The Clearing-House and Foreign Exchange
( Originally Published Early 1900's )
IN the great financial centres the banks have a system of balancing their accounts, the study of which is instructive to the student of economics, because it shows an ideal system by which we might imagine the accounts of every individual with the community to be balanced in the actual commerce of the world. To understand it let us commence by considering what the banks are to do with the cheques which they hold upon other banks. Let us suppose that there are ten banks of deposit in a town. Then, under the system explained in Chapter XIII., each bank will have deposited with it each day a greater or less number of cheques drawn upon each of the other nine banks. It therefore has the right to send these cheques around to the banks on which they are drawn and receive the money for them. Were this process actually gone through with, the amount of coin to be transported back and forth would be very great, almost equal in fact to the sum total of all the mercantile transactions of the town during the day. But it is evident that since bank A holds cheques drawn on bank B, and bank B holds cheques on bank A, only the difference of the sums total of these two classes of cheques will have to be paid in money. Thus a certain amount of transportation of coin may be saved by each bank, through a representative, meeting each of the others in advance of payment, exchanging cheques, and having each debtor bank pay the balance due to the creditor bank.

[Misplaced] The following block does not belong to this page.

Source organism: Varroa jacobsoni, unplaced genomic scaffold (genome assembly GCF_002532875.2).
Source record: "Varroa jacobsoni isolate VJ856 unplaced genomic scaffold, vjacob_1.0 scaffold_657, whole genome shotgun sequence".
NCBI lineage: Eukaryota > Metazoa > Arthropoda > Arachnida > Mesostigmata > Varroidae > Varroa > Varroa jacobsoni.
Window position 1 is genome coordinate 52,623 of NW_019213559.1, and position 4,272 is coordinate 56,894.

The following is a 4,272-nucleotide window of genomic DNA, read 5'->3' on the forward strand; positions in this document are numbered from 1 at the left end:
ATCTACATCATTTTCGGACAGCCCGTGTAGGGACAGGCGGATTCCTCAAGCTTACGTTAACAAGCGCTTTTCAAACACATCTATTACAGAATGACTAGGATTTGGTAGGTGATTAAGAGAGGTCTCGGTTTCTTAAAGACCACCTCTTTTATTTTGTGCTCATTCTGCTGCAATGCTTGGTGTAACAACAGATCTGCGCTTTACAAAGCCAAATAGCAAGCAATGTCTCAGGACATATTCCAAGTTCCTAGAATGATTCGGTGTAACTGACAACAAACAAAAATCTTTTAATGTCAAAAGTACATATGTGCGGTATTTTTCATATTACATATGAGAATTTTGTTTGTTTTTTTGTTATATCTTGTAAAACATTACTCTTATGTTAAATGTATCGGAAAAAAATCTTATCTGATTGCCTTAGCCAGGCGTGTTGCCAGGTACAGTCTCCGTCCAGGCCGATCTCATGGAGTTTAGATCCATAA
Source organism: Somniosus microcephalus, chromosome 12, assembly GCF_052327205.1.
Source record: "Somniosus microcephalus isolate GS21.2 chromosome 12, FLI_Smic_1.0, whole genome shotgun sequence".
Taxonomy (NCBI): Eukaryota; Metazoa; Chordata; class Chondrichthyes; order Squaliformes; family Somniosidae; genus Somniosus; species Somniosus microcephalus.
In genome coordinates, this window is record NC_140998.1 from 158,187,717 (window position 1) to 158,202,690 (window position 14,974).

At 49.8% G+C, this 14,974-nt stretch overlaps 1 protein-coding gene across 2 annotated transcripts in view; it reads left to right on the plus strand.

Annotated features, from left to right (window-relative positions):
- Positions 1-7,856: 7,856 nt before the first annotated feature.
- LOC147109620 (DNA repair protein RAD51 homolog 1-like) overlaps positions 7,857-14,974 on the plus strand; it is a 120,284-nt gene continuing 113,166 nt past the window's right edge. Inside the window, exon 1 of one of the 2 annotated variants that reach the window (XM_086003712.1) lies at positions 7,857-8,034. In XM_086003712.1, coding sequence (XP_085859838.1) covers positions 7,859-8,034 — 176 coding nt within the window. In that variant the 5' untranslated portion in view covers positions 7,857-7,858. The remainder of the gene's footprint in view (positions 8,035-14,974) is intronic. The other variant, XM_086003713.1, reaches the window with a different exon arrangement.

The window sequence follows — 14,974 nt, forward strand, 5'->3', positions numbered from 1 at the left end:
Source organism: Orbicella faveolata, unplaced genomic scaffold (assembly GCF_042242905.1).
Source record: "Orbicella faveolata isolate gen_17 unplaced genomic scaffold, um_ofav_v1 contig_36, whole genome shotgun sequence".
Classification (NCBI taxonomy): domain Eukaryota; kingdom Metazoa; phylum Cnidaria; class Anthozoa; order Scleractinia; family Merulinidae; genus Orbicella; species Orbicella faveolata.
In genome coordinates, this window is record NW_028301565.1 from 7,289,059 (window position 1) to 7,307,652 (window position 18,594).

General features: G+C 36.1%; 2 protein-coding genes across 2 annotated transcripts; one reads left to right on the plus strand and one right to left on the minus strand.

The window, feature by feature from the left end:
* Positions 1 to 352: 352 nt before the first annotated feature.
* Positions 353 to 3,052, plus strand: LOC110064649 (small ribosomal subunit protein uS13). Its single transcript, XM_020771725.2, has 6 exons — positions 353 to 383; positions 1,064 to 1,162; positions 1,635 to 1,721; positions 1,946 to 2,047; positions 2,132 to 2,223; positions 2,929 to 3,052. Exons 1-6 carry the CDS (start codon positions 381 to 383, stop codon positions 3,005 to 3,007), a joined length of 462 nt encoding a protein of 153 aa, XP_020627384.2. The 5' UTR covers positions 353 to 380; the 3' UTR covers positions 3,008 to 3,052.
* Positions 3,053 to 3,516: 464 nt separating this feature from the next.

But a little consideration will show that a still greater saving is ideally possible. Let each bank at the end of the day add up the sum total of the cheques which it holds against all the other banks. Let the sum total of these credits be called C.